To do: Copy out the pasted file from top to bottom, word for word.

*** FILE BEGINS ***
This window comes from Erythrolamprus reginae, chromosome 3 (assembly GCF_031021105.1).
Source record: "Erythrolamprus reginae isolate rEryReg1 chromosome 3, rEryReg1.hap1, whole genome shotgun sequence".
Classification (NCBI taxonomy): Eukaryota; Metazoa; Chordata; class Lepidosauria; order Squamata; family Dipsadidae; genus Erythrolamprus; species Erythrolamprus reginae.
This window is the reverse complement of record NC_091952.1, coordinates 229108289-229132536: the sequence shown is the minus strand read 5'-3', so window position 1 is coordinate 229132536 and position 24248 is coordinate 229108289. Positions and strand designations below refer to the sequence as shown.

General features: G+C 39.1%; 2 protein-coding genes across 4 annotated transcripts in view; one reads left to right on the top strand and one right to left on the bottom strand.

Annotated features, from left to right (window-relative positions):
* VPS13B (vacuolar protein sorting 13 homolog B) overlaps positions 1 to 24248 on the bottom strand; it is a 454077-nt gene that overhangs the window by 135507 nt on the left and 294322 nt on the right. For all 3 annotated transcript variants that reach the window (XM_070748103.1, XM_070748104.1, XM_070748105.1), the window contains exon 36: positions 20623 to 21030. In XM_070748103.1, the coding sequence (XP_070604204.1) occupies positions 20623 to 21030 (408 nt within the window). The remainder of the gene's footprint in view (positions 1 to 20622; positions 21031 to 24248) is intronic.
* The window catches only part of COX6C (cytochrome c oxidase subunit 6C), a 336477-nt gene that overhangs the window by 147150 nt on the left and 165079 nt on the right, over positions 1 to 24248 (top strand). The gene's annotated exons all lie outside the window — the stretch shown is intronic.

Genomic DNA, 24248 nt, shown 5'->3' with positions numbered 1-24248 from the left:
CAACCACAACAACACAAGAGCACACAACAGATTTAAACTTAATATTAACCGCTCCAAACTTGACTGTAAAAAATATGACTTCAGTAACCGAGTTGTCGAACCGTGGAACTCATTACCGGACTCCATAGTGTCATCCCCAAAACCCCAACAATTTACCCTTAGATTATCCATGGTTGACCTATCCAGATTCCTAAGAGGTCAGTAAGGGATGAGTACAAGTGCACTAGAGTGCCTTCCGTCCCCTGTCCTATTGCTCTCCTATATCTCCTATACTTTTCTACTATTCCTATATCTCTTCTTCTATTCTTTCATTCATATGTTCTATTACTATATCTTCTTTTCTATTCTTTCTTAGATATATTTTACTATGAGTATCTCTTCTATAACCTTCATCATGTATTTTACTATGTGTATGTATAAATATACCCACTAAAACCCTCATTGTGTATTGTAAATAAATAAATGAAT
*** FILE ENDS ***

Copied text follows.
This window comes from Erythrolamprus reginae, chromosome 3 (assembly GCF_031021105.1).
Source record: "Erythrolamprus reginae isolate rEryReg1 chromosome 3, rEryReg1.hap1, whole genome shotgun sequence".
Classification (NCBI taxonomy): Eukaryota; Metazoa; Chordata; class Lepidosauria; order Squamata; family Dipsadidae; genus Erythrolamprus; species Erythrolamprus reginae.
This window is the reverse complement of record NC_091952.1, coordinates 229108289-229132536: the sequence shown is the minus strand read 5'-3', so window position 1 is coordinate 229132536 and position 24248 is coordinate 229108289. Positions and strand designations below refer to the sequence as shown.

General features: G+C 39.1%; 2 protein-coding genes across 4 annotated transcripts in view; one reads left to right on the top strand and one right to left on the bottom strand.

Annotated features, from left to right (window-relative positions):
* VPS13B (vacuolar protein sorting 13 homolog B) overlaps positions 1 to 24248 on the bottom strand; it is a 454077-nt gene that overhangs the window by 135507 nt on the left and 294322 nt on the right. For all 3 annotated transcript variants that reach the window (XM_070748103.1, XM_070748104.1, XM_070748105.1), the window contains exon 36: positions 20623 to 21030. In XM_070748103.1, the coding sequence (XP_070604204.1) occupies positions 20623 to 21030 (408 nt within the window). The remainder of the gene's footprint in view (positions 1 to 20622; positions 21031 to 24248) is intronic.
* The window catches only part of COX6C (cytochrome c oxidase subunit 6C), a 336477-nt gene that overhangs the window by 147150 nt on the left and 165079 nt on the right, over positions 1 to 24248 (top strand). The gene's annotated exons all lie outside the window — the stretch shown is intronic.

Genomic DNA, 24248 nt, shown 5'->3' with positions numbered 1-24248 from the left:
CAACCACAACAACACAAGAGCACACAACAGATTTAAACTTAATATTAACCGCTCCAAACTTGACTGTAAAAAATATGACTTCAGTAACCGAGTTGTCGAACCGTGGAACTCATTACCGGACTCCATAGTGTCATCCCCAAAACCCCAACAATTTACCCTTAGATTATCCATGGTTGACCTATCCAGATTCCTAAGAGGTCAGTAAGGGATGAGTACAAGTGCACTAGAGTGCCTTCCGTCCCCTGTCCTATTGCTCTCCTATATCTCCTATACTTTTCTACTATTCCTATATCTCTTCTTCTATTCTTTCATTCATATGTTCTATTACTATATCTTCTTTTCTATTCTTTCTTAGATATATTTTACTATGAGTATCTCTTCTATAACCTTCATCATGTATTTTACTATGTGTATGTATAAATATACCCACTAAAACCCTCATTGTGTATTGTAAATAAATAAATGAAT